THE FACULTY ROOM
WHERE AND WHEN:
Baby Boomers had nuclear air raid drills in school that stamped their souls with the realization that death is always close by. Their children now have lockdown drills, rehearsing what to do when a shooter is on the loose in the school. A nuclear attack never materialized (at least, not yet), but the present generation has Sandy Hook, Columbine, Virginia Tech and a host of other massacres to remind them of their own mortality. The hard lockdown--when an imminent danger is known--is an unforgettable rite of passage for many people, and it is the setting of "The Faculty Room," the newest play by William Electric Black that is the fourth in his GUNPLAYS series. Theater for the New City will present its world premiere run April 13 to 30, directed by the author.
In this play, the faculty members of James Baldwin High School have found themselves in a mandatory lock down because two star players on the girls' basketball team have quarreled over a lover. Their argument has escalated to armed conflict because of the prevalence of guns in the school. Huddled together in the faculty room are the three women and a man. The middle-aged female security guard aims to manage the crisis with authority. The girls' phys ed teacher/basketball coach, who grew up in the neighborhood, has confiscated a pistol from one of her star hoopsters just the day before. The perky, idealistic teaching artist is relishing her first inner city teaching gig, hoping to inspire teens who have lost their way, lost their dreams, and lost family members. Finally, there is Mr. Cutter, a history teacher in his sunset years, who has taught his students that the epidemic of gun violence is just that, a disease.
The lives of two black girls are at stake. The manual says that in an event of imminent danger, all individuals, including safety officers, must not engage in any building sweep activity, but must take appropriate lockdown action and await the arrival of first responders. But will these people "do it by the book"? Will James Baldwin High School be on the news tonight? For certain, things will never be the same in its Faculty Room after today.
You can't understand a man, the proverb goes, until you've walked a mile in his shoes. But who, among us, has tasted the paranoia, dread and loss from gun violence that is, shockingly, common to urban high schools? This play is staged without a fourth wall so you can experience the situation first-hand: you sit right in the faculty room with the four teachers and, when they slip in, the hoopsters, who are surprisingly unperturbed by the whole experience.
"GUNPLAYS" is a series of five plays by William Electric Black addressing inner city violence and guns. In 2014, Black launched his GUNPLAYS series at Theater for the New City with "Welcome Home Sonny T," a drama that spotlighted two significant forces driving the current epidemic of gun violence: the social impact of alienation and unemployment on young black males and the declining influence of black ministers as a force of stability in affected neighborhoods. The second play in the series, "When Black Boys Die" (2015), premiered at Theater for the New City in 2015. The third, presented by Theater for the New City for 2016 Gun Awareness Month, was "Death of a Black Man (A Walk By)," a play with hip hop verse, chanting, songs and poetry.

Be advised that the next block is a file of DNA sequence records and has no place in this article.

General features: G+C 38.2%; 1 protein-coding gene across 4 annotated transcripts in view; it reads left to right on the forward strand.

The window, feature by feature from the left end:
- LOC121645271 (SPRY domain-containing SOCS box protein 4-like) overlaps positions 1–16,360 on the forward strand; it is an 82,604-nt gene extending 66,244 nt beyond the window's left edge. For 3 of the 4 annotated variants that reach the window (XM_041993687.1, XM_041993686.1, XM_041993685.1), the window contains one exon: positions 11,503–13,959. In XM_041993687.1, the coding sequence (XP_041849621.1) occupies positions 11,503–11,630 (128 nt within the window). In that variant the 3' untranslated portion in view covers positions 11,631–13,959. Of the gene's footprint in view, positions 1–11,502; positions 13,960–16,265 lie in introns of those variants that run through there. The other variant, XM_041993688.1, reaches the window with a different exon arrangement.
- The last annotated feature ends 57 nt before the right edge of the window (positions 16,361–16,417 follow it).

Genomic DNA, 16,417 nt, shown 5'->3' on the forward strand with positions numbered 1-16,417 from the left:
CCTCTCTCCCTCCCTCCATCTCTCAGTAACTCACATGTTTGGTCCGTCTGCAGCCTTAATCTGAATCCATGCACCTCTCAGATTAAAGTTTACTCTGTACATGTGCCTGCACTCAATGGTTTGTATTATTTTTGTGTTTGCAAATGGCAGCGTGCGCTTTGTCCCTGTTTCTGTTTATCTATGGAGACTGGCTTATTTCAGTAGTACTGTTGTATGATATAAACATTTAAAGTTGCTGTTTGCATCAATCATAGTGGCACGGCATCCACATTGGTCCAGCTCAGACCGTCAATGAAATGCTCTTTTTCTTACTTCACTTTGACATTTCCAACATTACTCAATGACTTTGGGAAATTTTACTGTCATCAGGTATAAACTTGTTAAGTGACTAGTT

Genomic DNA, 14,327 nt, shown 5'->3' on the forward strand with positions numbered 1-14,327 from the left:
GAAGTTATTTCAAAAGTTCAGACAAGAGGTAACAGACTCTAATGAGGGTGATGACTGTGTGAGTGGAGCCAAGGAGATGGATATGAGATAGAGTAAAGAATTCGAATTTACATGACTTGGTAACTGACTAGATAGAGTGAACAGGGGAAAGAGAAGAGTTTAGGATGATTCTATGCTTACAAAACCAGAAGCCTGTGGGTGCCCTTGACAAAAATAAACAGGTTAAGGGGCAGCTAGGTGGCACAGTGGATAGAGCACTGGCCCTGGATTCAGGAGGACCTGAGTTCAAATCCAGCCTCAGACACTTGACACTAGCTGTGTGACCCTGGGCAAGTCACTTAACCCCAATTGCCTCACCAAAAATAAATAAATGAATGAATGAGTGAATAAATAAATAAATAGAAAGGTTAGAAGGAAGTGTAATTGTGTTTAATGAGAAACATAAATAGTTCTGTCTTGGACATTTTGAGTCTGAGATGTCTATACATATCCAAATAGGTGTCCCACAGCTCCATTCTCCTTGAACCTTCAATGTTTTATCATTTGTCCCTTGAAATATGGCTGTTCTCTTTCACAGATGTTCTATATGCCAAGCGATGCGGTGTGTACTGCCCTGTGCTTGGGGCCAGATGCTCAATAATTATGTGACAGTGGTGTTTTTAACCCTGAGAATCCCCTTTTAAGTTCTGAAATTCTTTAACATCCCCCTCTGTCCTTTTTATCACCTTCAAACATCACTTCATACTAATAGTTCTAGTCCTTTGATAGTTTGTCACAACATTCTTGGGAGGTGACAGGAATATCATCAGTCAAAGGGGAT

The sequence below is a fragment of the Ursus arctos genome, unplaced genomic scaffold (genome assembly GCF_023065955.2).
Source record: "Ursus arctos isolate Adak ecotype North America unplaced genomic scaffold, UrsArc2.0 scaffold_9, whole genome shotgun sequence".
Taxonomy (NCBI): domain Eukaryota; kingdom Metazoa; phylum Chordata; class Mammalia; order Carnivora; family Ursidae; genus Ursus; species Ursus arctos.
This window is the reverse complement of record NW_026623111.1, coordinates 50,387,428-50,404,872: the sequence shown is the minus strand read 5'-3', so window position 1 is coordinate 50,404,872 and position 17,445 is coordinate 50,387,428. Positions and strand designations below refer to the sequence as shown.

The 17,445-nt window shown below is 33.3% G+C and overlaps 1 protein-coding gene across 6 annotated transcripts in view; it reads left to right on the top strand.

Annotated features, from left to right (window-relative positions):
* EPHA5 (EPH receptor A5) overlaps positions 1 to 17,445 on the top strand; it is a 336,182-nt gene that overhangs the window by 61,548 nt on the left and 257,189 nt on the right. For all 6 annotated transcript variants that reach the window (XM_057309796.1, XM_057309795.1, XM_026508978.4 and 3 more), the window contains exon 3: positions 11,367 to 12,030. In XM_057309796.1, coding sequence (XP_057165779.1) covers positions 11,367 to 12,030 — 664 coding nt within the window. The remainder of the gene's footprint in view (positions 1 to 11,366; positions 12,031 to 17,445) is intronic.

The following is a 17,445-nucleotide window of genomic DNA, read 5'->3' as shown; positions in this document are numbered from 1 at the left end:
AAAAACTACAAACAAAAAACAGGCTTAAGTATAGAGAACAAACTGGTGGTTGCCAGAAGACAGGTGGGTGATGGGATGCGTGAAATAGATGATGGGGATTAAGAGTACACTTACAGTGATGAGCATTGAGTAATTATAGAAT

William Electric Black's record with "activist" plays is admirable. In 2009, he directed Theater for the New City's sensational and serious "Lonely Soldier Monologues: Women at War in Iraq," a staged series of monologues based on a book by Helen Benedict. The play earned widespread notice and significantly helped the issues of America's female soldiers to be widely recognized for the first time.
In 2015, William Electric Black also issued a children's book, "A Gun Is Not Fun," and is now looking for community groups, businesses, government agencies, school systems, hospitals, and churches to underwrite the cost of printing so that children in Pre-K/1st & 2nd grade can get free copies.
Mr. Black speaks with anguish about recent shootings in our area, like the 13-year-old girl--a rising basketball star--who was fatally shot in Mount Vernon on New Year's Eve. He despairs that gun violence is still not regarded as a public health issue, as it should be. And he despairs of the prospect for constructive government action in the near future. "Trump said we should get the federal government involved in Chicago--send in the troops! Mayor Rahm Emanuel said, 'Why not through gun laws?' Nobody's listening."
He cites recent scholarship asserting that the Second Amendment was ratified (and why it says "State" instead of "Country") to preserve slave patrol militias in the southern states. "Today, for a whole class of people, guns plus prison plus lack of education equals modern slavery," he asserts. Gun possession is trending younger and younger and many inner city teens now pack guns in their backpacks rather than books. "If shots were fired around our daughters and sons in private colleges," he says, "we would snap into action. But society tolerates it in inner city schools, in our own back yards." Even kids who aren’t directly affected can be haunted by post-traumatic stress disorder symptoms for years. Gun suicides are on the rise among teens, he points out, and popular culture sensationalizes our armed culture to susceptible age groups. Recent surveys reveal more use of guns in PG movies nowadays than in R movies.
The actors are Ann-Kathryne Mills, Sarah Q. Shah, Brittney Benson, Kaylin Reed, Levern Williams and Mattie McMaster. Set design is by Mark Marcante and Lytza Colon. Costumes and props are by Susan Hemley. Lighting design is by Alexander Bartenieff.